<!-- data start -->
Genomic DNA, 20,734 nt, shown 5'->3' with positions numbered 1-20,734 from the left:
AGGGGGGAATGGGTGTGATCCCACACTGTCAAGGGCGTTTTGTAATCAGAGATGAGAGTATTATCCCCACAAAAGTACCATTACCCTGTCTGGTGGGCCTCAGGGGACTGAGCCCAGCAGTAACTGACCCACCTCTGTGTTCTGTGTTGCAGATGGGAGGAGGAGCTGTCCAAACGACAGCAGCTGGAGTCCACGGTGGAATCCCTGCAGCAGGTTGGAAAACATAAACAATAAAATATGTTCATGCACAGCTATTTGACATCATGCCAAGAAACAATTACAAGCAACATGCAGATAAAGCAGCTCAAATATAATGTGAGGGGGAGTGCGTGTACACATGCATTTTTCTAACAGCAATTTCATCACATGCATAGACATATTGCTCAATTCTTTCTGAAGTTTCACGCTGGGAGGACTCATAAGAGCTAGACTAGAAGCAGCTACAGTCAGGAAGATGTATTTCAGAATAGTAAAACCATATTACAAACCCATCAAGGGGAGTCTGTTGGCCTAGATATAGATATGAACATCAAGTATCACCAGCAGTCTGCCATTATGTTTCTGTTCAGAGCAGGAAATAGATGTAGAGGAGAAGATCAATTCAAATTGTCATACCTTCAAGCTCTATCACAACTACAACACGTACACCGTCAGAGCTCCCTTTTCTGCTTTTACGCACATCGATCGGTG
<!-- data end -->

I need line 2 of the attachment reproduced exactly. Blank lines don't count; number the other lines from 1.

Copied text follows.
AGGGGGGAATGGGTGTGATCCCACACTGTCAAGGGCGTTTTGTAATCAGAGATGAGAGTATTATCCCCACAAAAGTACCATTACCCTGTCTGGTGGGCCTCAGGGGACTGAGCCCAGCAGTAACTGACCCACCTCTGTGTTCTGTGTTGCAGATGGGAGGAGGAGCTGTCCAAACGACAGCAGCTGGAGTCCACGGTGGAATCCCTGCAGCAGGTTGGAAAACATAAACAATAAAATATGTTCATGCACAGCTATTTGACATCATGCCAAGAAACAATTACAAGCAACATGCAGATAAAGCAGCTCAAATATAATGTGAGGGGGAGTGCGTGTACACATGCATTTTTCTAACAGCAATTTCATCACATGCATAGACATATTGCTCAATTCTTTCTGAAGTTTCACGCTGGGAGGACTCATAAGAGCTAGACTAGAAGCAGCTACAGTCAGGAAGATGTATTTCAGAATAGTAAAACCATATTACAAACCCATCAAGGGGAGTCTGTTGGCCTAGATATAGATATGAACATCAAGTATCACCAGCAGTCTGCCATTATGTTTCTGTTCAGAGCAGGAAATAGATGTAGAGGAGAAGATCAATTCAAATTGTCATACCTTCAAGCTCTATCACAACTACAACACGTACACCGTCAGAGCTCCCTTTTCTGCTTTTACGCACATCGATCGGTG